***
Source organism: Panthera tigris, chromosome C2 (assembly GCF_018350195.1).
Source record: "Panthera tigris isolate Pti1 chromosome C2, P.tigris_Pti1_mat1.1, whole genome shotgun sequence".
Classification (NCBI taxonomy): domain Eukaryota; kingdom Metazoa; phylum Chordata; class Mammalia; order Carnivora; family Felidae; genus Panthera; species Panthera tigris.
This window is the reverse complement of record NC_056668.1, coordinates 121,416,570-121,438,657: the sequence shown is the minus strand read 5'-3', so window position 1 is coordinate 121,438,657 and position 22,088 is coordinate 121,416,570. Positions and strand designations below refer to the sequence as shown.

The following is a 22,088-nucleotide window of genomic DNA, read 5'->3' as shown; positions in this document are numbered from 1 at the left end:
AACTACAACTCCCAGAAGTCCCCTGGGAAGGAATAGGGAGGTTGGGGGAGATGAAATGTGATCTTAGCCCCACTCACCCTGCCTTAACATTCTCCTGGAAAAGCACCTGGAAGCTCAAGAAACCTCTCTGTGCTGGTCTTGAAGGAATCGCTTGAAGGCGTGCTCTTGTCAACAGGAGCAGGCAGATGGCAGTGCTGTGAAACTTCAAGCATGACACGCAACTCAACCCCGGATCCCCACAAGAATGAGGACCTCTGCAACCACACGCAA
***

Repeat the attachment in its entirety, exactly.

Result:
Source organism: Panthera tigris, chromosome C2 (assembly GCF_018350195.1).
Source record: "Panthera tigris isolate Pti1 chromosome C2, P.tigris_Pti1_mat1.1, whole genome shotgun sequence".
Classification (NCBI taxonomy): domain Eukaryota; kingdom Metazoa; phylum Chordata; class Mammalia; order Carnivora; family Felidae; genus Panthera; species Panthera tigris.
This window is the reverse complement of record NC_056668.1, coordinates 121,416,570-121,438,657: the sequence shown is the minus strand read 5'-3', so window position 1 is coordinate 121,438,657 and position 22,088 is coordinate 121,416,570. Positions and strand designations below refer to the sequence as shown.

The following is a 22,088-nucleotide window of genomic DNA, read 5'->3' as shown; positions in this document are numbered from 1 at the left end:
AACTACAACTCCCAGAAGTCCCCTGGGAAGGAATAGGGAGGTTGGGGGAGATGAAATGTGATCTTAGCCCCACTCACCCTGCCTTAACATTCTCCTGGAAAAGCACCTGGAAGCTCAAGAAACCTCTCTGTGCTGGTCTTGAAGGAATCGCTTGAAGGCGTGCTCTTGTCAACAGGAGCAGGCAGATGGCAGTGCTGTGAAACTTCAAGCATGACACGCAACTCAACCCCGGATCCCCACAAGAATGAGGACCTCTGCAACCACACGCAA